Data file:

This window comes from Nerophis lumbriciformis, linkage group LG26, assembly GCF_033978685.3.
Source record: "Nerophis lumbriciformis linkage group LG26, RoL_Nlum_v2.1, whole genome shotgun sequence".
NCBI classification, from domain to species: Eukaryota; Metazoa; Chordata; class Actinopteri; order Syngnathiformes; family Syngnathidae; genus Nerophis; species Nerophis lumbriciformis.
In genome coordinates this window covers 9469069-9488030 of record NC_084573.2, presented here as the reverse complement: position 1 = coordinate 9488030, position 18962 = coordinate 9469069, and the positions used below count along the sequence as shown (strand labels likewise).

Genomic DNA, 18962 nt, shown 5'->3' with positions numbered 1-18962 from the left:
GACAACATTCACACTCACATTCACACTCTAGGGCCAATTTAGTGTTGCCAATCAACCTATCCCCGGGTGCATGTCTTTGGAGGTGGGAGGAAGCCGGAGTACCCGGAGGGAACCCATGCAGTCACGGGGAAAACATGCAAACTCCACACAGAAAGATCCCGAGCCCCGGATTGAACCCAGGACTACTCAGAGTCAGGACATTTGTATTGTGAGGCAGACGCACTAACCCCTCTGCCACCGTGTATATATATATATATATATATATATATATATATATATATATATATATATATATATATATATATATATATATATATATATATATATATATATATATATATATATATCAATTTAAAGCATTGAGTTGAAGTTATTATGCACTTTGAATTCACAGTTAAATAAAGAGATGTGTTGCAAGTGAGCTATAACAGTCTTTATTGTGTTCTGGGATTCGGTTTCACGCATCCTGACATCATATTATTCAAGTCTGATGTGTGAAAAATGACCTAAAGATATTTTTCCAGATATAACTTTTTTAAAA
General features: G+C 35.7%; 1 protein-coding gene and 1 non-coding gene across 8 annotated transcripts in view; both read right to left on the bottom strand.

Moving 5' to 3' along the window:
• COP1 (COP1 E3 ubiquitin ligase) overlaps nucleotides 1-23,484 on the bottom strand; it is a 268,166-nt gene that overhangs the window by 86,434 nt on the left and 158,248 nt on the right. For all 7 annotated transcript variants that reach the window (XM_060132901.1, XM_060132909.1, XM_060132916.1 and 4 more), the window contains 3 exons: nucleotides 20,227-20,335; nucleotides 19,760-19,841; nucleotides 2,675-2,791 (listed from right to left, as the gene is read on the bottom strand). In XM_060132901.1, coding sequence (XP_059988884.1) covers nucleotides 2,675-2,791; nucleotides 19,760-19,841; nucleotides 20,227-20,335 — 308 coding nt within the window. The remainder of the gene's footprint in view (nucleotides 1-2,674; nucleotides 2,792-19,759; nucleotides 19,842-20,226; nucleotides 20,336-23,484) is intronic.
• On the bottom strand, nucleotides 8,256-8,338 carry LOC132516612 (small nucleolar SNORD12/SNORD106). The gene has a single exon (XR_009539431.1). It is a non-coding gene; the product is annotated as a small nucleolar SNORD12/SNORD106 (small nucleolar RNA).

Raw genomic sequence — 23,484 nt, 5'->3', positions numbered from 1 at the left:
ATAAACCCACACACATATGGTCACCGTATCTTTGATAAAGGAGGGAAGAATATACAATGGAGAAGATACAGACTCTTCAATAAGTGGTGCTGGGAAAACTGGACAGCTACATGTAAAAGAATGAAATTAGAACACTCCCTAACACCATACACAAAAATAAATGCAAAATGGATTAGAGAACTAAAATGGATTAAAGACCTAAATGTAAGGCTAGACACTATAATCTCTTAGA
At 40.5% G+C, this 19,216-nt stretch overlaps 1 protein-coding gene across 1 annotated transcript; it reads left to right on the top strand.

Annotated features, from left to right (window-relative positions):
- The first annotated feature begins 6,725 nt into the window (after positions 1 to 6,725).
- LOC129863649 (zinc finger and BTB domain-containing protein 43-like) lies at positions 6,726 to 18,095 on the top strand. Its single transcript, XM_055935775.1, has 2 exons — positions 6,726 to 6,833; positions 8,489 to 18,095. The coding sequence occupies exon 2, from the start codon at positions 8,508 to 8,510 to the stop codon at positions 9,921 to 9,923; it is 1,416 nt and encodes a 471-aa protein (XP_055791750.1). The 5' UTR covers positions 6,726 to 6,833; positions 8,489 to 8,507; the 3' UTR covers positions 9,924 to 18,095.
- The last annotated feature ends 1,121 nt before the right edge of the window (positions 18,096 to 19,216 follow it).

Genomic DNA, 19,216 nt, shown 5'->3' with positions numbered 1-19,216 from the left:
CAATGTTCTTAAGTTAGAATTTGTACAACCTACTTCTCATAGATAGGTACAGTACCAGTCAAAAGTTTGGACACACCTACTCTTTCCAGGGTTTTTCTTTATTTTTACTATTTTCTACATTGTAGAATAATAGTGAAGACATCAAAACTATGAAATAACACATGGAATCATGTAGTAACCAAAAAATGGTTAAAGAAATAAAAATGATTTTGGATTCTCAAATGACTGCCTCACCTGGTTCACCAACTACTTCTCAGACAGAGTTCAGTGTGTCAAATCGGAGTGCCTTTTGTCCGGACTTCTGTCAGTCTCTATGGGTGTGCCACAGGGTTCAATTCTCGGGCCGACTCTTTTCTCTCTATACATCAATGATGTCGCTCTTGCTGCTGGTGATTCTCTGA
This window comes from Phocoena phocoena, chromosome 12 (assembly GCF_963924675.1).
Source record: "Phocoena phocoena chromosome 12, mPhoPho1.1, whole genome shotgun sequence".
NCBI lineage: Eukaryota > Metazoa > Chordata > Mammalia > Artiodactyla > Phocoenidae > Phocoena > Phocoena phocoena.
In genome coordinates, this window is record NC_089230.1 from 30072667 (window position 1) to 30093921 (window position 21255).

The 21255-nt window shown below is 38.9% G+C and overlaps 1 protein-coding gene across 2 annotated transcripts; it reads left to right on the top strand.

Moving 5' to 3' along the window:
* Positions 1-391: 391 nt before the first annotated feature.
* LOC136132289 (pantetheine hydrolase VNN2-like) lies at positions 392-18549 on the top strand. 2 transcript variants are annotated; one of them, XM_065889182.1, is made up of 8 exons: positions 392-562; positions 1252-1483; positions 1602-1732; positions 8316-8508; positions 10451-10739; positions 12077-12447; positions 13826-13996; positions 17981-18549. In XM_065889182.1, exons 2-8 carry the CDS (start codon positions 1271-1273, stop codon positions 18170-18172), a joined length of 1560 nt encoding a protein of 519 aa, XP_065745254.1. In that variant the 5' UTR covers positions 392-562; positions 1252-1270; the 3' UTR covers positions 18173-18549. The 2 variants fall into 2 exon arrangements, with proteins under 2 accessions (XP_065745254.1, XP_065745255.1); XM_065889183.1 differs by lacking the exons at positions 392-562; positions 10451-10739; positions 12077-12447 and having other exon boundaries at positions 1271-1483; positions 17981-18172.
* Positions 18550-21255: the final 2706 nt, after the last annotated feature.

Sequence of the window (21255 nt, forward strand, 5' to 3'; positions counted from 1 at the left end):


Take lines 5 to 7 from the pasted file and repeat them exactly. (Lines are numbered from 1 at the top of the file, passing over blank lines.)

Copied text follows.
Genomic DNA, 18962 nt, shown 5'->3' with positions numbered 1-18962 from the left:
GACAACATTCACACTCACATTCACACTCTAGGGCCAATTTAGTGTTGCCAATCAACCTATCCCCGGGTGCATGTCTTTGGAGGTGGGAGGAAGCCGGAGTACCCGGAGGGAACCCATGCAGTCACGGGGAAAACATGCAAACTCCACACAGAAAGATCCCGAGCCCCGGATTGAACCCAGGACTACTCAGAGTCAGGACATTTGTATTGTGAGGCAGACGCACTAACCCCTCTGCCACCGTGTATATATATATATATATATATATATATATATATATATATATATATATATATATATATATATATATATATATATATATATATATATATATATATATATATATATATCAATTTAAAGCATTGAGTTGAAGTTATTATGCACTTTGAATTCACAGTTAAATAAAGAGATGTGTTGCAAGTGAGCTATAACAGTCTTTATTGTGTTCTGGGATTCGGTTTCACGCATCCTGACATCATATTATTCAAGTCTGATGTGTGAAAAATGACCTAAAGATATTTTTCCAGATATAACTTTTTTAAAA
General features: G+C 35.7%; 1 protein-coding gene and 1 non-coding gene across 8 annotated transcripts in view; both read right to left on the bottom strand.